Taxes may not be due until April, but the IRS is urging taxpayers to do a "paycheck checkup" to make sure that the right taxes are being taken out of their paychecks. Recent major tax legislation, the Tax Cuts and Jobs Acts (TCJA), will affect individuals, businesses, as well as tax exempt and government entities. For more information you can visit the Tax Reform, opens a new window page on IRS.gov, opens a new window.
Using the IRS Witholding Calculator, opens a new window to estimate your 2018 income tax may help prevent an unexpected tax bill or penalty.The Withholding Calculator compares that estimate to a taxpayer’s current tax withholding and can help them decide if they need to change their withholding with their employer. For employees, withholding is the amount of federal income tax withheld from your paycheck. The amount of income tax your employer withholds from your regular pay depends on two things: the amount you earn and the information you give your employer on Form W–4.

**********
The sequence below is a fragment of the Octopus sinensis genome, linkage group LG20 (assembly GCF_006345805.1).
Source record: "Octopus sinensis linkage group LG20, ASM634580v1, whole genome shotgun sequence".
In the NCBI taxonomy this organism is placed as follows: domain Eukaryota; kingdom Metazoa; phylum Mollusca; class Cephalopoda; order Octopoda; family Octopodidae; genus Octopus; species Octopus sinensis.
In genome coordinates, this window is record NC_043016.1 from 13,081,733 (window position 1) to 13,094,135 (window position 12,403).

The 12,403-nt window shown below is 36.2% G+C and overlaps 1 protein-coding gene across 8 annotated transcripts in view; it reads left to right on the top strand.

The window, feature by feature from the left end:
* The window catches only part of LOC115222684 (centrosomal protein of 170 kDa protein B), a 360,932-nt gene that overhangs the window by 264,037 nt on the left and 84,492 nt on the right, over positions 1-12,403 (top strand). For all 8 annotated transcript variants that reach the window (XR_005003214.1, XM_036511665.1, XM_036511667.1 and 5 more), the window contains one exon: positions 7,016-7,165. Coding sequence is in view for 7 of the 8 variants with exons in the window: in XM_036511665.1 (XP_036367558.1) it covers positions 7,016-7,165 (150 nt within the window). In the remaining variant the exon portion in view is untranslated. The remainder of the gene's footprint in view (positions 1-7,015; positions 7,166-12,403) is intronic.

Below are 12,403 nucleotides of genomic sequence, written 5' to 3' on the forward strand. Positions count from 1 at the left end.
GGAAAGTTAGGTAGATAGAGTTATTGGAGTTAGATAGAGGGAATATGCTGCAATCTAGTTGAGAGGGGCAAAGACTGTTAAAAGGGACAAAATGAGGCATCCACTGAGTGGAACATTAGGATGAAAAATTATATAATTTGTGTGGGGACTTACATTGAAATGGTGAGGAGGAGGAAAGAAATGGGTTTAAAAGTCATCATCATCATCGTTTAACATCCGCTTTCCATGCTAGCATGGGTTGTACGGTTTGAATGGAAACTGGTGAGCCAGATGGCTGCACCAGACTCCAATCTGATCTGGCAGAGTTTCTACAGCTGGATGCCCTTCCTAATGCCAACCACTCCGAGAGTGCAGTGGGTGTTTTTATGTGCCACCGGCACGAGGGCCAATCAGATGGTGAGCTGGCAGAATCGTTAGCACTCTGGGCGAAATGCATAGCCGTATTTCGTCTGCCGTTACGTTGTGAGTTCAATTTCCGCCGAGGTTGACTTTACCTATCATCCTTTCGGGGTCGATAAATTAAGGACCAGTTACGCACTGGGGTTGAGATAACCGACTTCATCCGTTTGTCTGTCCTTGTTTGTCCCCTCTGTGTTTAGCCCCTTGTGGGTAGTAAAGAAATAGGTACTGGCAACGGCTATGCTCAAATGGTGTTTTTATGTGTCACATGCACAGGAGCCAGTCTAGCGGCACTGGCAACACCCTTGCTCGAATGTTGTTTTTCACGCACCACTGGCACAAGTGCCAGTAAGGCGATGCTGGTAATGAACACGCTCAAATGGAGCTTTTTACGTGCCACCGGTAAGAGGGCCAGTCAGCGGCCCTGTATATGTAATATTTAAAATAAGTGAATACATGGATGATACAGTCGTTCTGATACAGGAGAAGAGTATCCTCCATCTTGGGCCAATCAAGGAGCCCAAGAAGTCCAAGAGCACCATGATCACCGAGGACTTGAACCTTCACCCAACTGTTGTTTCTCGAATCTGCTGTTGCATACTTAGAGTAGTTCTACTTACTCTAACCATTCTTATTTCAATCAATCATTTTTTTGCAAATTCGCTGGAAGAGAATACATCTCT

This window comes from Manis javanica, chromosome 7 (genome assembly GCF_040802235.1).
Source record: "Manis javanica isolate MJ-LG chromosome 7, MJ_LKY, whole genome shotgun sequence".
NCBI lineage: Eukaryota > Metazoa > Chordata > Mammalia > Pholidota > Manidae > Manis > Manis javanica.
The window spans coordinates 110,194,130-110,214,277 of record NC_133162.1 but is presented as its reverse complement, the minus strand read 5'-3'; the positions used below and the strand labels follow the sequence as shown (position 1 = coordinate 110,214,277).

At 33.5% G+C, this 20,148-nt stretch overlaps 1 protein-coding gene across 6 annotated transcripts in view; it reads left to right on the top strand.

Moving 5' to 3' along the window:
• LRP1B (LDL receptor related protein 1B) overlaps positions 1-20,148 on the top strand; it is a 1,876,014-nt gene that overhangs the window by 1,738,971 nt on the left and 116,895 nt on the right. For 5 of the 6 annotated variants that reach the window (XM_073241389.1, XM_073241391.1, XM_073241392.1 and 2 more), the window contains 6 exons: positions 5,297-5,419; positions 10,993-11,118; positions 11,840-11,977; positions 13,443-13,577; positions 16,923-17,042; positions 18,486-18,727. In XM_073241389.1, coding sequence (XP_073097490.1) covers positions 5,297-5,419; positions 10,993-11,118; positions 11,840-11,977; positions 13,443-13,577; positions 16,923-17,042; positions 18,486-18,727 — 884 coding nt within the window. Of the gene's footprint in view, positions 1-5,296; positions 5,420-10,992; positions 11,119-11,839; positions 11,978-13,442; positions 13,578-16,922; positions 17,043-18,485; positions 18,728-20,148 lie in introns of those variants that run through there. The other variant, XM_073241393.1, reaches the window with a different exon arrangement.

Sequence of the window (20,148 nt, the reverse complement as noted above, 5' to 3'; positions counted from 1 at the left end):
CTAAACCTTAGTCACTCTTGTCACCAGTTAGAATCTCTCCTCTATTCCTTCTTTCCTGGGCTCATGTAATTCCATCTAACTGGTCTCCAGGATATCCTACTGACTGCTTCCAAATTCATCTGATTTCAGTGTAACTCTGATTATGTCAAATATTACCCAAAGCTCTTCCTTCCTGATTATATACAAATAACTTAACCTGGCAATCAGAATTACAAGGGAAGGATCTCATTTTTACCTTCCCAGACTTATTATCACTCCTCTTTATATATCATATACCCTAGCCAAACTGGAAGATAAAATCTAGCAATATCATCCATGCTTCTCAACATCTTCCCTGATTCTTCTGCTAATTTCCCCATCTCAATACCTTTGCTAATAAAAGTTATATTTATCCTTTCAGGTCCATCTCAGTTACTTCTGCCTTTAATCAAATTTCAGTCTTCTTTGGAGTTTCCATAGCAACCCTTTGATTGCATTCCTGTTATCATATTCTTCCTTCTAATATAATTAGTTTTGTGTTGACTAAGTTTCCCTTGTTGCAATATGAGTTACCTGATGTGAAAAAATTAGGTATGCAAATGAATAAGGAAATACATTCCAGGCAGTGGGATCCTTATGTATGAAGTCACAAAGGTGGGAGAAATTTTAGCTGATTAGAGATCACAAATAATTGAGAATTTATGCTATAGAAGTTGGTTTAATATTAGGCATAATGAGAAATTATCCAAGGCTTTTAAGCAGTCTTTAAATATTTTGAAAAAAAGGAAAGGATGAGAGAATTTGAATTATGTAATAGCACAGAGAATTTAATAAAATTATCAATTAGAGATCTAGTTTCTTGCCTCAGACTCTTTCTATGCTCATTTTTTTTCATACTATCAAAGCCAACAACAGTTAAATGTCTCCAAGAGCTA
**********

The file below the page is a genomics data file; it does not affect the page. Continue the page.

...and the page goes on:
The IRS recommends everyone check their witholding, but it's especially important to check for the following groups:
- Two-income families.
- People working two or more jobs or who only work for part of the year.
- People with children who claim credits such as the Child Tax Credit.
- People with older dependents, including children age 17 or older.
- People who itemized deductions in 2017.
- People with high incomes and more complex tax returns.
- People with large tax refunds or large tax bills for 2017.
When using the calculator, it’s helpful to have a completed 2017 tax return available.
More details about the Withholding Calculator and the new 2018 withholding tables can be found on the Frequently Asked Question pages:
The IRS also has YouTube videos on how to use the Witholding Calculator, opens a new window, paycheck checkup, opens a new window, Witholding Calculator tips, opens a new window, and filling out a new W-4, opens a new window.